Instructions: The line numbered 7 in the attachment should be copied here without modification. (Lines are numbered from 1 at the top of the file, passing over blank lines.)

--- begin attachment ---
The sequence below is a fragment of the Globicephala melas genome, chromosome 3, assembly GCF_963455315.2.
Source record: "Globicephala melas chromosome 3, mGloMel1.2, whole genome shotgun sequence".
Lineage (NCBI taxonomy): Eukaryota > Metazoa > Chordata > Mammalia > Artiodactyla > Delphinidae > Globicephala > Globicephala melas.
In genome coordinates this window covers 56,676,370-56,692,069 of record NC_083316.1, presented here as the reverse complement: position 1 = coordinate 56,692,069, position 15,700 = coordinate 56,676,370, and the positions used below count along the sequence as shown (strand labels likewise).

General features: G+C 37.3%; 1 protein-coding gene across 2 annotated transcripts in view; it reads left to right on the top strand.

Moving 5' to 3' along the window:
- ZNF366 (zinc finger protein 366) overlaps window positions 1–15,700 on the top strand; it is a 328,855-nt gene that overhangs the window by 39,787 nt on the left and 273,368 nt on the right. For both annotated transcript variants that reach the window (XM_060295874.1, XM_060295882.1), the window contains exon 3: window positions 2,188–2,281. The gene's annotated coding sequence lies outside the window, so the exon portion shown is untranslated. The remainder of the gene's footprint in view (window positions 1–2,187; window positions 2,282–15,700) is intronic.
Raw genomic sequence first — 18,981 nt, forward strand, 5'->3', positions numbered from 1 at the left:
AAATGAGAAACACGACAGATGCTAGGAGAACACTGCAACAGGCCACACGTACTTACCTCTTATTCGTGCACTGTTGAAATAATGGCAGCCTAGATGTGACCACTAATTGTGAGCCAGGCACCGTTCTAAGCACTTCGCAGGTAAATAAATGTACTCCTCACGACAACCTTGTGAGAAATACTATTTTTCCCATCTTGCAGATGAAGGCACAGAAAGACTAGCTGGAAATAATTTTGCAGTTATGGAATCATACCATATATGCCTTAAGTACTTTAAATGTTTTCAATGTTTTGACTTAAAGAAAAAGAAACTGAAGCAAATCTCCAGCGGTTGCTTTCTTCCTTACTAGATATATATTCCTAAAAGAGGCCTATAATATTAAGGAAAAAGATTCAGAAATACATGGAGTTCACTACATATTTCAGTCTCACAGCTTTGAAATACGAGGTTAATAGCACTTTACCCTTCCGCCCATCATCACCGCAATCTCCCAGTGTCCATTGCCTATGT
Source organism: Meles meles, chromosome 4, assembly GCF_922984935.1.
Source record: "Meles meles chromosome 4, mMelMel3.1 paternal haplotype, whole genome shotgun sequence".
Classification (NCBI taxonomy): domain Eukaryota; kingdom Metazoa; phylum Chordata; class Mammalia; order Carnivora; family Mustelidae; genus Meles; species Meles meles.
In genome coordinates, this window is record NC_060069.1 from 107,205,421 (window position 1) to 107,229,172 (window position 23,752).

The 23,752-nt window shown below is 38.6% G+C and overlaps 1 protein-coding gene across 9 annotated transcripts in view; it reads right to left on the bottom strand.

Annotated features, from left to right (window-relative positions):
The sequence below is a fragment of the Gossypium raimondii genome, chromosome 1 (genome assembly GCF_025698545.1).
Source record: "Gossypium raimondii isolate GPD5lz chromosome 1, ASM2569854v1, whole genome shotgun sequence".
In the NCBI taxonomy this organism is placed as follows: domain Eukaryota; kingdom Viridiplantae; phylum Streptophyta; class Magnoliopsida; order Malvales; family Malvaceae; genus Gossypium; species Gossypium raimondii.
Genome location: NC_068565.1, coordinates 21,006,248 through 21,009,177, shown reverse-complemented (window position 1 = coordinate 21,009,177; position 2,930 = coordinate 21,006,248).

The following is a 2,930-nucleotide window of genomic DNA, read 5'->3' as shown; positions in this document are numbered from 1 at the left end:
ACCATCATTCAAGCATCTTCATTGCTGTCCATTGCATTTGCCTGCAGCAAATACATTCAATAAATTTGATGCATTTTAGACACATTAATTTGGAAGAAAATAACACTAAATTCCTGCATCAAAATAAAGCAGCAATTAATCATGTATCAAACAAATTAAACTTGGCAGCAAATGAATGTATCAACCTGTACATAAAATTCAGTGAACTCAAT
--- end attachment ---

- ZNF366 (zinc finger protein 366) overlaps window positions 1–15,700 on the top strand; it is a 328,855-nt gene that overhangs the window by 39,787 nt on the left and 273,368 nt on the right. For both annotated transcript variants that reach the window (XM_060295874.1, XM_060295882.1), the window contains exon 3: window positions 2,188–2,281. The gene's annotated coding sequence lies outside the window, so the exon portion shown is untranslated. The remainder of the gene's footprint in view (window positions 1–2,187; window positions 2,282–15,700) is intronic.